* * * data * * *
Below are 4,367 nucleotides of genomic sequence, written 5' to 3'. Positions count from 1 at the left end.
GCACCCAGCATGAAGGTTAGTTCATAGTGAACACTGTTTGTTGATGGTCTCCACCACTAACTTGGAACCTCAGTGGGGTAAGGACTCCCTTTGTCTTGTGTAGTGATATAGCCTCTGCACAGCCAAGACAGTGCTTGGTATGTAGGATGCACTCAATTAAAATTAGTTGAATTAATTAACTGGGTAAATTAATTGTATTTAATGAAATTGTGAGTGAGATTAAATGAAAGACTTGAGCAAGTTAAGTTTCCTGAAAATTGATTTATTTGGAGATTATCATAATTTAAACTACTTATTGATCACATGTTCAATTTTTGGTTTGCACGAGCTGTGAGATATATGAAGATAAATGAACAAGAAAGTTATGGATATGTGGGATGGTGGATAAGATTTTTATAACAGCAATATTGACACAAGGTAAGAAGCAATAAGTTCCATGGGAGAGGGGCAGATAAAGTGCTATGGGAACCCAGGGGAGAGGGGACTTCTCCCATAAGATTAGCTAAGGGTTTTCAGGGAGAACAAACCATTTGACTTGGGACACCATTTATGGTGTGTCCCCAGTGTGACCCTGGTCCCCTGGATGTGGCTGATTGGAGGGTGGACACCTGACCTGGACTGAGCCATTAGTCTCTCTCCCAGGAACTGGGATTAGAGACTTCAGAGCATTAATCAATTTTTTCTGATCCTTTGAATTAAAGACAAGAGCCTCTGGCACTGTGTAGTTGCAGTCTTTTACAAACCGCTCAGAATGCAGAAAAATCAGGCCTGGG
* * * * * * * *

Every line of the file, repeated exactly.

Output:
Below are 4,367 nucleotides of genomic sequence, written 5' to 3'. Positions count from 1 at the left end.
GCACCCAGCATGAAGGTTAGTTCATAGTGAACACTGTTTGTTGATGGTCTCCACCACTAACTTGGAACCTCAGTGGGGTAAGGACTCCCTTTGTCTTGTGTAGTGATATAGCCTCTGCACAGCCAAGACAGTGCTTGGTATGTAGGATGCACTCAATTAAAATTAGTTGAATTAATTAACTGGGTAAATTAATTGTATTTAATGAAATTGTGAGTGAGATTAAATGAAAGACTTGAGCAAGTTAAGTTTCCTGAAAATTGATTTATTTGGAGATTATCATAATTTAAACTACTTATTGATCACATGTTCAATTTTTGGTTTGCACGAGCTGTGAGATATATGAAGATAAATGAACAAGAAAGTTATGGATATGTGGGATGGTGGATAAGATTTTTATAACAGCAATATTGACACAAGGTAAGAAGCAATAAGTTCCATGGGAGAGGGGCAGATAAAGTGCTATGGGAACCCAGGGGAGAGGGGACTTCTCCCATAAGATTAGCTAAGGGTTTTCAGGGAGAACAAACCATTTGACTTGGGACACCATTTATGGTGTGTCCCCAGTGTGACCCTGGTCCCCTGGATGTGGCTGATTGGAGGGTGGACACCTGACCTGGACTGAGCCATTAGTCTCTCTCCCAGGAACTGGGATTAGAGACTTCAGAGCATTAATCAATTTTTTCTGATCCTTTGAATTAAAGACAAGAGCCTCTGGCACTGTGTAGTTGCAGTCTTTTACAAACCGCTCAGAATGCAGAAAAATCAGGCCTGGG